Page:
Beating the Seasonal Blues

The season of holiday celebrations is past, and while this time usually brings lots of happiness and joy with friends and family, it also means the coming of shorter, darker days, which can really affect our feelings of wellbeing. (There’s good reason why this season is filled with twinkling lights, candles, and firelight!) Compounded with missing family who live far away, coping with family who live just a little too close, or just overwhelmed by it all, it’s quite common to feel a little blue this time of year. But don’t despair – there are steps you can take to beat the seasonal blues.

Commonly known as seasonal affective disorder, or SAD, this form of seasonal depression usually strikes during the winter months, though a less common form of the disorder can occur during the summer, and like other forms of depression, is more common in women than men. Symptoms of SAD include increased appetite and weight gain (weight loss is more common in other forms of depression); increased sleep and daytime sleepiness; lack of energy and ability to concentrate; social withdrawal; and general unhappiness and irritability.

Because the shorter winter days are often correlated with SAD, try to get outside during the daylight hours as much as possible, even on overcast days – the natural light is good for you. Though it may sound like the last thing you want to do, make an effort to remain socially active – regular contact with friends and family can have a significant effect on mental wellbeing. For some people, light therapy using a special lamp that imitates light from the sun, has proven to be an effective treatment for SAD. And be sure to center your diet on vegetables, healthy fats, and quality protein, avoiding refined carbs and sugar.

There are also several key supplements to keep in mind that support healthy moods and brain functioning through these long winter months, and throughout the year.

Vitamin D. Generally, vitamin D levels tend to decrease in the winter. SAD has been correlated with low levels of vitamin D, which is hard – and sometimes impossible, depending on where you live – to obtain from the sun during the darker winter months. Studies have found that subjects with depression, including SAD, have low levels of vitamin D and that increasing their levels through supplementation led to improvement in mood. Vitamin D deficiency is especially common among older adults, where it is associated with low moods and cognitive impairment, so supplementing becomes even more important.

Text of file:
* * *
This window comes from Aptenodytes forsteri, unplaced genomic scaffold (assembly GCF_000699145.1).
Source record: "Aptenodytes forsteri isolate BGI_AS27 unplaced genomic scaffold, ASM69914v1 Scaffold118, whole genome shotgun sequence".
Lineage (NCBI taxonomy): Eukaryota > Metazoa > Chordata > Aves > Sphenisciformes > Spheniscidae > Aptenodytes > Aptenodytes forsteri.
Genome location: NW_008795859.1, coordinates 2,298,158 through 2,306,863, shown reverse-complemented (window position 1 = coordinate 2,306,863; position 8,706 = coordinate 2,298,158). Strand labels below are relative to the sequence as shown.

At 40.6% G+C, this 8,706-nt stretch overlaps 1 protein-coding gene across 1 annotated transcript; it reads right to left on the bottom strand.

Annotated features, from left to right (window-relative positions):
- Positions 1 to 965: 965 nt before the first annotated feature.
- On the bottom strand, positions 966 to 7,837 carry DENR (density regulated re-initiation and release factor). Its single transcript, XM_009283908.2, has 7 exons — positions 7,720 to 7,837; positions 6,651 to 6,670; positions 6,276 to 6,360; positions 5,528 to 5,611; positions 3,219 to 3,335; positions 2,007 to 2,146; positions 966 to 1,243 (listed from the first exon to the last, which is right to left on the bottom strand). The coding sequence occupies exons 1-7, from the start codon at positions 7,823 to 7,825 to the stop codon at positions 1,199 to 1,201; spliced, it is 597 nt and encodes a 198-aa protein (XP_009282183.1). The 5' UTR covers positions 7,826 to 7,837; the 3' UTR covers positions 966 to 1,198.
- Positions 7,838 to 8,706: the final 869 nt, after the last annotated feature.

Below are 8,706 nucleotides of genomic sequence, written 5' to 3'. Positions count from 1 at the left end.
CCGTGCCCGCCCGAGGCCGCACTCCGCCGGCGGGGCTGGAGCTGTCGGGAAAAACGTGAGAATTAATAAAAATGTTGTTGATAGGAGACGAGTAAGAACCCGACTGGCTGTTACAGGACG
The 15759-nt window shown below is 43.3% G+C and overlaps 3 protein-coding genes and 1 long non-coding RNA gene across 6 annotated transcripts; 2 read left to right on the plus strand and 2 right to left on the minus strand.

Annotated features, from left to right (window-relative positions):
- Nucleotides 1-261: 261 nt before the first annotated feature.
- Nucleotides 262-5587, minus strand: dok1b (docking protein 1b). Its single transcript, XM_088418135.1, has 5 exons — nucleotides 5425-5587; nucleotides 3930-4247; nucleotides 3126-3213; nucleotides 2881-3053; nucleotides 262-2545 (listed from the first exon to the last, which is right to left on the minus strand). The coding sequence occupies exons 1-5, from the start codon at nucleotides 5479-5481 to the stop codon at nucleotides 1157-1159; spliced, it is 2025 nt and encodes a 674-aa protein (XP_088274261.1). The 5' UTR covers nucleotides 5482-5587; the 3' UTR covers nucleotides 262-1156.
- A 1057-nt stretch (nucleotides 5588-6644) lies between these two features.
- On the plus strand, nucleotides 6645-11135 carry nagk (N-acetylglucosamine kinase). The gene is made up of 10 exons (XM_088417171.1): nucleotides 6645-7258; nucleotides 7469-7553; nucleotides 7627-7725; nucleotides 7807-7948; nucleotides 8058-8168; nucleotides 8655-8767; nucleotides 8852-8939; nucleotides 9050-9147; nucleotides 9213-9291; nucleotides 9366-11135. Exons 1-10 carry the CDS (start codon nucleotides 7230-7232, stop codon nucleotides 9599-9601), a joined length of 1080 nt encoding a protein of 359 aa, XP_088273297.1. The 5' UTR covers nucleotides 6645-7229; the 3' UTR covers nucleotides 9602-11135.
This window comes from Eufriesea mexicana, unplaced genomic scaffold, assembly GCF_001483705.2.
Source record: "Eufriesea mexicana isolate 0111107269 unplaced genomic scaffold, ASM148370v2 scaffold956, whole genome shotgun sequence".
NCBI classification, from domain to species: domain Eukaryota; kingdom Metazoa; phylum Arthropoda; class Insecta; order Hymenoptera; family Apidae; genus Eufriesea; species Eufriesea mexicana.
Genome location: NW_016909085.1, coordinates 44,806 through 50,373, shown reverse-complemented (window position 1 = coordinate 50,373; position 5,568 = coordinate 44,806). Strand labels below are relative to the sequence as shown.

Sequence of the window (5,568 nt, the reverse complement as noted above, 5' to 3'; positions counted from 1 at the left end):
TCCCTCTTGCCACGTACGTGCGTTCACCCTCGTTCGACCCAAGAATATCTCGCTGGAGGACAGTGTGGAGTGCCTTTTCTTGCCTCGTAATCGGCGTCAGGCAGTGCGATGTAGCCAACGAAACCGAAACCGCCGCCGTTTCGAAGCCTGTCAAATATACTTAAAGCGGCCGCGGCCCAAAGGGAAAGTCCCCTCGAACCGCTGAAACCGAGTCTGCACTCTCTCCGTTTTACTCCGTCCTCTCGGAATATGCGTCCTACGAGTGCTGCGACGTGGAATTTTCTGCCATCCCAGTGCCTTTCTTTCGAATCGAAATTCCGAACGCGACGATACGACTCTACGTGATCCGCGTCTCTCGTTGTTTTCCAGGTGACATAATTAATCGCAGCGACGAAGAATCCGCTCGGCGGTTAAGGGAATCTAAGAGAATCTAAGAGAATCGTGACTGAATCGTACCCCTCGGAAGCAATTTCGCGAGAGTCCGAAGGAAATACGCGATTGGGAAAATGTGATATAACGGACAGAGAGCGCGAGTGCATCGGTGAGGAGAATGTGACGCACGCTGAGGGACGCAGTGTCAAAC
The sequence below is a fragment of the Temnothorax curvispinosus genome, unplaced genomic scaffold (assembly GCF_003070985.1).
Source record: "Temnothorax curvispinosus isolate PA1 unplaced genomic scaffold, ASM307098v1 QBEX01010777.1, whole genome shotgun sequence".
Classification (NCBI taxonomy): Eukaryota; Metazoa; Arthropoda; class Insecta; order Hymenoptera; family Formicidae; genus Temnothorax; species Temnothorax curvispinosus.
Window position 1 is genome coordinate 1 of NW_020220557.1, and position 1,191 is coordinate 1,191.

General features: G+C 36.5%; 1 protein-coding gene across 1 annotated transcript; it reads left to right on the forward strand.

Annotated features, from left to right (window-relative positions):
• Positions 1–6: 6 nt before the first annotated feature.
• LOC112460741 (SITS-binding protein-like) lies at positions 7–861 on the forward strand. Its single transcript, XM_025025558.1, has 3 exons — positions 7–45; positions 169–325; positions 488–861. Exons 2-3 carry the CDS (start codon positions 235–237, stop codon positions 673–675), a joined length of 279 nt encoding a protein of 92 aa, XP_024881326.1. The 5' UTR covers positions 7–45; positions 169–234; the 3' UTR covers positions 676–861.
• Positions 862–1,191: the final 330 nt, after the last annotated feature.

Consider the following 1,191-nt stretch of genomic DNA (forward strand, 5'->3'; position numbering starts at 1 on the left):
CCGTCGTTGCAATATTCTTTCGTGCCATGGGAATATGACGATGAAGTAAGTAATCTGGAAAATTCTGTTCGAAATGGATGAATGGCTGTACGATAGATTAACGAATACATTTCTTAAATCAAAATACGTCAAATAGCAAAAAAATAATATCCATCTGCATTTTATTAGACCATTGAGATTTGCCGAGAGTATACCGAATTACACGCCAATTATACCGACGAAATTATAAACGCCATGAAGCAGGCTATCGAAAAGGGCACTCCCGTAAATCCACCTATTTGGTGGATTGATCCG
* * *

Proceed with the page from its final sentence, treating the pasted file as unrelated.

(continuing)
Melatonin. A National Institute of Mental Health-funded study found that 65 percent of SAD symptoms stem from daily body rhythms that have gone out-of-sync with the sun, due to winter’s late dawn and early dusk. The change in season can disrupt the balance of the natural hormone melatonin, which plays a role in sleep patterns and mood. The pineal gland, located in the middle of the brain, responds to darkness by secreting melatonin, which re-sets the brain’s central clock and helps the light/dark cycle re-set the sleep/wake cycle and other daily rhythms. Researchers pinpointed how rhythms go astray in SAD and how they can be re-set by taking melatonin supplements at the right time of day. They determined that a “typical” person’s rhythms are synchronized when the interval between the time the pineal gland begins secreting melatonin and the middle of sleep is about 6 hours. Seventy-one percent of the SAD patients had intervals shorter than 6 hours, indicating that their rhythms were delayed due to the later winter dawn. Taking melatonin capsules in the afternoon lengthened their intervals, bringing their rhythms back toward normal.

NOTE: The key is taking the melatonin supplements at the correct time of day, otherwise, it could worsen symptoms. If you want to try melatonin supplementation for SAD, it is important to discuss this with your health care provider.

Omega-3 fatty acids. A study by Belgian researchers found seasonal declines in people’s blood levels of EPA and DHA that correlated with lower levels of the neurotransmitter serotonin, which helps regulate mood, sleep, and appetite. While the exact mechanism is not known, researchers point out that cell membranes are made up partly of EPA and DHA and it is possible that increasing the levels of them makes it easier for serotonin to pass through cell membranes.

Studies also suggest that populations that eat more fish per capita, such as Japan and Iceland, have unexpectedly low rates of SAD. While EPA and DHA alone may not be a cure for SAD, we do know that they are important for optimal brain function, including promoting healthy moods, so it can’t hurt to add a supplement – usually fish oil — that contains optimal amounts of EPA and DHA to your routine.

B Complex. The B vitamins B6, B12, and folic acid are necessary for normal neurotransmitter production and function, including serotonin and dopamine. The B vitamins are also required for cellular energy production (a lack of energy is one of the major symptoms of SAD). A high-potency B complex should provide adequate amounts of each B vitamin, but you may consider adding individual B vitamins based on your individual requirement.

This fall and winter, as the light begins to dim and the days grow shorter, prepare your mind and body for the seasonal shift with some mindful awareness – expose yourself to natural light as much as possible, maintain a healthy diet, and nurture your relationships – and consider a few important supplements to maintain optimal brain health and support a healthy (and happy) mood. The dark days of winter will have never looked so good!

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